You know, you can only build great things with, with a team, with more people, even just that one person and partnerships can make or break you. You know, my, my wife and I started a business together. We've always done business together and it somehow works. It doesn't work with a lot of couples, but for some reason we fit together.

What do you think that is? What was so magical about, uh, the two of you that goes against the grain of, you know, don't do business with your romantic partner or family or things like that. And like, what, what about it? I mean, number one is just her, you know, Renee, my wife is an amazing woman who knows who she is and is very like just a solid, capable person.

So a lot of it is me just really leaning on her strengths and letting her teach me things. The other part of it is contrast. So I have had the partnerships, both professional and relationships that didn't work out and working together. There wasn't enough contrast, or you could say yin and yang, complimentary energy.

It was a lot of the same and it began to butt heads. So when I try to start a business with a ex-girlfriend of mine, who is an artist, we both wanted to be the artist and the creator, and no one wanted to do the hard work. You know, making money from it or accounting or, you know, building a business. So we're always stepping on each other's shows and competing with each other.

Same with professional relationships, you know, I've partnered with many other filmmakers, the ones that didn't work out, we were outgrowing each other, you know, like one of us couldn't let go or I was naive and, and was, um, doing things my way and not understanding the process and getting ahead of things.

So it's worked both ways, but in all those aspects where it didn't work out, I saw that we both just needed to grow in different directions. I think it's fully possible to grow together and, you know, have great partners have great relationships and build stuff. Um, but at a certain point it becomes clear that someone's going this way and the other and you or the other person is going in a different direction.

And the sooner you can be honest with that and let them know the better, because there's been a few, both professional and a relationship, you know, intimate relationship where I didn't be. I wasn't honest, I waited six months a year, two years before letting them know. And that's where things can really, really fall apart and take a toll on people.

How do you keep that? Cause you're your husband. You're a father you're business. Co-founder all mixing one. Right? How do you keep clear lanes for example, like, Hey, between this time, this time I am business partner or at this particular location, You know, father, husband, anything like that, to make sure that cause you know, just the capacity is different, right?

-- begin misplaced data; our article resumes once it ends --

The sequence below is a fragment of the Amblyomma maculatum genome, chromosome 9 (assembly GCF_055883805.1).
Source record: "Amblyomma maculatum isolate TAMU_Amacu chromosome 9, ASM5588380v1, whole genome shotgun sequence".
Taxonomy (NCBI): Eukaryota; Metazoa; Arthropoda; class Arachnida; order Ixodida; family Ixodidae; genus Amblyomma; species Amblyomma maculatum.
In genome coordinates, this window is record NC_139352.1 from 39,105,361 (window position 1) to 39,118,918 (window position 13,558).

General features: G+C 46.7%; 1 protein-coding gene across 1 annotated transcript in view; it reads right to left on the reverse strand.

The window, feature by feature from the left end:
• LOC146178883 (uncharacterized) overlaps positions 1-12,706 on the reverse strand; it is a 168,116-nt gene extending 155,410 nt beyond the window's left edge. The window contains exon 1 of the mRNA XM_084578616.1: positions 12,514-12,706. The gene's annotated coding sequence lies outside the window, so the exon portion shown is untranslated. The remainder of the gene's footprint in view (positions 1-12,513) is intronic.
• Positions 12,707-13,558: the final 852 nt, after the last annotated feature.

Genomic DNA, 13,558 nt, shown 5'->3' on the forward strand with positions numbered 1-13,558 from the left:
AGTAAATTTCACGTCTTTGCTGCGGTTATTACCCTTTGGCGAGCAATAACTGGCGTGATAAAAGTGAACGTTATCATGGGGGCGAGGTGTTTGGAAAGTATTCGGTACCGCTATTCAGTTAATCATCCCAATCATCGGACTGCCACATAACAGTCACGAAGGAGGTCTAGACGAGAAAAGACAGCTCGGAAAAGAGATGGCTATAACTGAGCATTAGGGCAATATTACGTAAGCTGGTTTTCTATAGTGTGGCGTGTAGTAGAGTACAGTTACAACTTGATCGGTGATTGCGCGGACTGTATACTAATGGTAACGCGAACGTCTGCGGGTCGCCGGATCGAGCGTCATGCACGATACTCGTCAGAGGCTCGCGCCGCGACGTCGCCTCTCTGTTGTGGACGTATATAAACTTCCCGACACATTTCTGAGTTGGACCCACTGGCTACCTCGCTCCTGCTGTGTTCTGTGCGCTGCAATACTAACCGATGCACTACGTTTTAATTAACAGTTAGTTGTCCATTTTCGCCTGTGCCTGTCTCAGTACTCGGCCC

From a loving partner versus a very rigorous business partner. You know what I mean? So how do you clearly define or, or preempt the conversation that you're about to have with each other? Yeah, I mean, I think it's an ongoing dialogue. It's always evolving. Um, you know, I haven't thought of the concept or the word multi-dimensional for a while until you brought it up.

Um, and preparation for this, this interview. And I think that's what it is. It's like recognizing that there's a multidimensionality to the day and the roles I play and all the tasks I have at hand and it's just impossible to try it. Compartmentalize it, you know, it's like all one thing flowing into it itself.

Like I'm, I'm here focus, working on a project. Um, and then, you know, my wife brings my son here and that pulls me out of it and I'm okay with that. And I play for a bit and then I come back into it. And if anything, it's, um, you know, it's, it's a matter of being able to just go with the flow, but stay focused.

So I have a rigidness and a focus every day and I do have routines, but I am completely unafraid to completely break them and break routine. Yeah. Well what, well, since this is where the conversation is, what am I going to that? And let me contextualize a bit, cause I hear you saying you have five, six projects happening at the same time.

In my mind, I'm thinking, cause I I've done events before I've done kind of like a mini, you know, production before. So there's like hundreds of things happening at the same time within each project. Would that be hundreds of things you keep track of? Right. How do you have all of that going and still maintain your presence as you are so demonstrating here right now?

How do you ritualize or protect your presence? Yeah. Uh, I just remind myself to, to be present and to be, to be open, to be flexible. Um, and I don't always do a great job at it. You know, there, there are many times of the day where I feel very overwhelmed by things. Or show up, you know, get back home an hour late or miss something.

Um, there's a certain commitment to my work that sometimes will, will negatively affect my personal relationships. You know, I would disappear and be completely consumed by a project for months and don't see any friends and then only see my family. So for me, it's this ongoing process of just, um, prioritizing things.

You know, I would say that one thing that might be useful for entrepreneurs to hear is that you should expect everything to be blended in. And for that just to, to always be the case and you should embrace blending it all together. So family, marriage, relationships, your Workday, your, your relationships at work with your, you know, your professional team and peers and stuff like that.